Third Party or Design Engineer: Choosing a System Commissioning Strategy

September 9, 2015  |  John Stephens, Mechanical Engineer

Once you’ve built your heat and power systems, it’s important to verify your systems are working correctly. Engaging a system commissioning agent does just that.  In the course of system commissioning, an agent will perform a series of systematic checks and verifications of your components to ensure that they are installed and performing per the contract documents.  The commissioning agent will also ensure that any deficiencies are clearly documented and resolved to the owner’s satisfaction.

It’s important to understand that the commissioning agent is working for the owner. The process needs to be highly visible to the owner as it proceeds. If there are problems or defects in a system’s workmanship, or functional performance, the owner needs to know this immediately.

Systematic checks

A commissioning agent will examine a variety of mechanisms: air handling units, VAV boxes, central plant equipment like chillers, boilers, cooling towers, and pumps – all of this will be verified and validated through Prefunctional (or Static) Checklists and Functional Performance Testing. The most significant component of building commissioning is usually temperature control system, which constitutes roughly about 70% of the commissioning effort.

When performed properly, all of this represents a fantastic value to the owner. To be an effective agent, you have to apply a great deal of theoretical engineering knowledge, in combination with practical experience bringing to the process a deep understanding of the system. When you have that combination of skills, you can go back and discuss issues with the engineer and explore optimizations – applying engineering knowledge, and troubleshooting skills to the project rather than simply checking off mechanisms that work or don’t work.  I have always found that “trouble shooting” or the “problem solving” aspect of the commissioning process to be very rewarding.  It feels good to be a part of solving challenging problems, and turning over a system to the owner that is functioning efficiently and reliably.

When I perform a commissioning, I record as much data as possible, including factors such as flow rates and pressures, temperatures, and any unusual characteristics of the system. When I find problems, I try to come up with solutions. I don’t implement the changes – but I can speak with the engineer of record, and the owner and suggest potential solutions. Systematic checks, and functional performance testing are at the very core of being a good commissioning agent.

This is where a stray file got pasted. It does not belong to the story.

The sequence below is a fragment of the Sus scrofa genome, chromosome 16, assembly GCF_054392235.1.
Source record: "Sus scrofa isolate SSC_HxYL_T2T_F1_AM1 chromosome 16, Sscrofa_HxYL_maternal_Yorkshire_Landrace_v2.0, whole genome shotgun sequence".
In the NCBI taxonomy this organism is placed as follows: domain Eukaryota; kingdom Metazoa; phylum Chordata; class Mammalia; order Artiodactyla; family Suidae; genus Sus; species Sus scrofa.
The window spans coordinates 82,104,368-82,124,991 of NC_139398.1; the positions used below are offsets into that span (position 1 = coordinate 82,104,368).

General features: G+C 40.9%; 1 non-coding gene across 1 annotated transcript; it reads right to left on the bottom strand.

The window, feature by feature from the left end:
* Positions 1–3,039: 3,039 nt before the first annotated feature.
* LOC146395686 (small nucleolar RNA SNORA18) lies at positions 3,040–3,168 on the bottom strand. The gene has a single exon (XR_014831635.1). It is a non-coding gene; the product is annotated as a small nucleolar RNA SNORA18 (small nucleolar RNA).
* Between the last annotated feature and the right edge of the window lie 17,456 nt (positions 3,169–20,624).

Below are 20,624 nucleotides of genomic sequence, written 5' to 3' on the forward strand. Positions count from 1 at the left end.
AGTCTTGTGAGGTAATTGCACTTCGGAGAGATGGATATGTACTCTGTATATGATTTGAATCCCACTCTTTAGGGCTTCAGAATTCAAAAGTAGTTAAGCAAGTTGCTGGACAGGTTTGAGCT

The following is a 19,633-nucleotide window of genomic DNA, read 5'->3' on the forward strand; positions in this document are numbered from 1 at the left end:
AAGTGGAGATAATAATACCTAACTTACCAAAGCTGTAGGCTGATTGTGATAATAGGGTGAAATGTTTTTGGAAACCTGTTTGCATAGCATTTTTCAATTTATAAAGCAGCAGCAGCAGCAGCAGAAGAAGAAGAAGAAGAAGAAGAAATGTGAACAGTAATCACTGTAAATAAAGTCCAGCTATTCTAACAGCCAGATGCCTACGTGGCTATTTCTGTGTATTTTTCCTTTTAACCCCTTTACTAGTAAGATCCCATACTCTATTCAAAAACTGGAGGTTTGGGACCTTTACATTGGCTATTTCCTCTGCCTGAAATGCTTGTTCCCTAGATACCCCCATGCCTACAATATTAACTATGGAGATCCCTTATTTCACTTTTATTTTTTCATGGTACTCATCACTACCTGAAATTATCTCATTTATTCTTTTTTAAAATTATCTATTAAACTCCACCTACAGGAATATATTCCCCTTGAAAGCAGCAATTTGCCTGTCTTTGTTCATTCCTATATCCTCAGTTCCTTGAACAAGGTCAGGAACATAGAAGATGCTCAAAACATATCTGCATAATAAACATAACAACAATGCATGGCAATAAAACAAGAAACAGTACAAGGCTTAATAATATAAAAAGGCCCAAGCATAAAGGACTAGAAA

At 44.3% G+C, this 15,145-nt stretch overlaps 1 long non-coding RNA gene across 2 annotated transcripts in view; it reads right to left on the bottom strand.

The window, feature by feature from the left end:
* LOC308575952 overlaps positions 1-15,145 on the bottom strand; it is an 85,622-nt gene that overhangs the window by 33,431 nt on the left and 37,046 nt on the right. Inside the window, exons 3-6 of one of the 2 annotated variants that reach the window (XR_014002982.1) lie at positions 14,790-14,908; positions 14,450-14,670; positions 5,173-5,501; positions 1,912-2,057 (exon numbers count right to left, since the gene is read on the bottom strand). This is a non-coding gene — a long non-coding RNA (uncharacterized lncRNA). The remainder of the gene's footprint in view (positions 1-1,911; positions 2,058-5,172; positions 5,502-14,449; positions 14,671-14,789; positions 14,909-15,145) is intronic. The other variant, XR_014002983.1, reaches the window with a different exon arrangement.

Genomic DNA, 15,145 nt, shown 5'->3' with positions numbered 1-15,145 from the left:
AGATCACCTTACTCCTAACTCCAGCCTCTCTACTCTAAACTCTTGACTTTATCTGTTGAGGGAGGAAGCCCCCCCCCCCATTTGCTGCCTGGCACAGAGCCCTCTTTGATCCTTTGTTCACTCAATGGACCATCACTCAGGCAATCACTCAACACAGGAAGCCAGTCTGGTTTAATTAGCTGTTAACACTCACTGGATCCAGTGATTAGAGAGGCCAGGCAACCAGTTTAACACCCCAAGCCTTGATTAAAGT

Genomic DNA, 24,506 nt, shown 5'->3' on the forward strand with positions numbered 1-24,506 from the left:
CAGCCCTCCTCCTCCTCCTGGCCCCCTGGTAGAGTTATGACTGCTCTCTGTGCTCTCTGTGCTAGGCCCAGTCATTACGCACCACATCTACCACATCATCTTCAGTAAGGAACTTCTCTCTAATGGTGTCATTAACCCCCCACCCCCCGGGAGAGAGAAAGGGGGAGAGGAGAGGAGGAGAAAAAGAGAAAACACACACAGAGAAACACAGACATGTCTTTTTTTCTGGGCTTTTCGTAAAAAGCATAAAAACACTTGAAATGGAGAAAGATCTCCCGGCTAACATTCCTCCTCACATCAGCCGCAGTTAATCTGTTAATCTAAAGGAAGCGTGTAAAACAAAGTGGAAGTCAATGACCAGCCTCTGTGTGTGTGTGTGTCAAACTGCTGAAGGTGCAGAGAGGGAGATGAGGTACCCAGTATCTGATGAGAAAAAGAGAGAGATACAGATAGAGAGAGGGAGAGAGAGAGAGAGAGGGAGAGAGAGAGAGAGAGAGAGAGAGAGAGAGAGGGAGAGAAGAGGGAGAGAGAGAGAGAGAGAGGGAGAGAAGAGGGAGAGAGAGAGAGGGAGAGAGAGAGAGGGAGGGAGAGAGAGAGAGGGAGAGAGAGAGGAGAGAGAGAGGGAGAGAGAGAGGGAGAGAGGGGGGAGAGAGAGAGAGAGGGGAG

Third party or design engineer

When an owner is ready to engage a system commissioner, the question becomes whether they should use an outside agent or a design engineer who is part of the project. In theory, the commissioning agent is working for the owner in either case, and it shouldn’t change the process much either way. But there are advantages and disadvantages to both approaches.

When commissioning their own project, an internal agent knows how the team works, understands the project from the outset, and has a preexisting rapport with the design engineer. These are significant advantages. But on the other hand, an internal agent may unknowingly be “wired” to expect certain results, or look at the systems from a certain perspective, missing opportunities that someone else might identify.

A third party agent brings a completely new pair of eyes and a fresh outlook, delivering a truly independent perspective. But this agent won’t have as much in-depth knowledge going in, or the same rapport with the team.

So the right approach depends on the project. One way of looking at the question is considering the complexity of the project. If the project in question is very detailed and complex – a renovation of a central plant, say – it may be advantageous to use a design engineer for their preexisting familiarity with the project. For a brand new building, on the other hand, it may be most useful to bring the independent perspective of a third party.

Moving forward with confidence

An agent isn’t on the project to direct contractors. They verify and record, and ideally they should provide useful information for the road ahead.

In my work as a commissioning agent, I put a great deal of emphasis on the final report. I try to create a document that is useful to the owner, including specific recommendations and nuances in the system. Typically I include screenshots of the control systems and sequence of operations: information that will help the facilities group when they operate the building.

As a commissioner, you interface with many different parties who want many different things. But as long as you remember that you’re working for the owner and that every element of the process needs to be visible to them – successes and failures — you can create a great value.

When owners consider the respective advantages of design engineers and third parties, and take care to engage an agent dedicated to delivering useful, forward-looking perspective, they can move forward with increased confidence.






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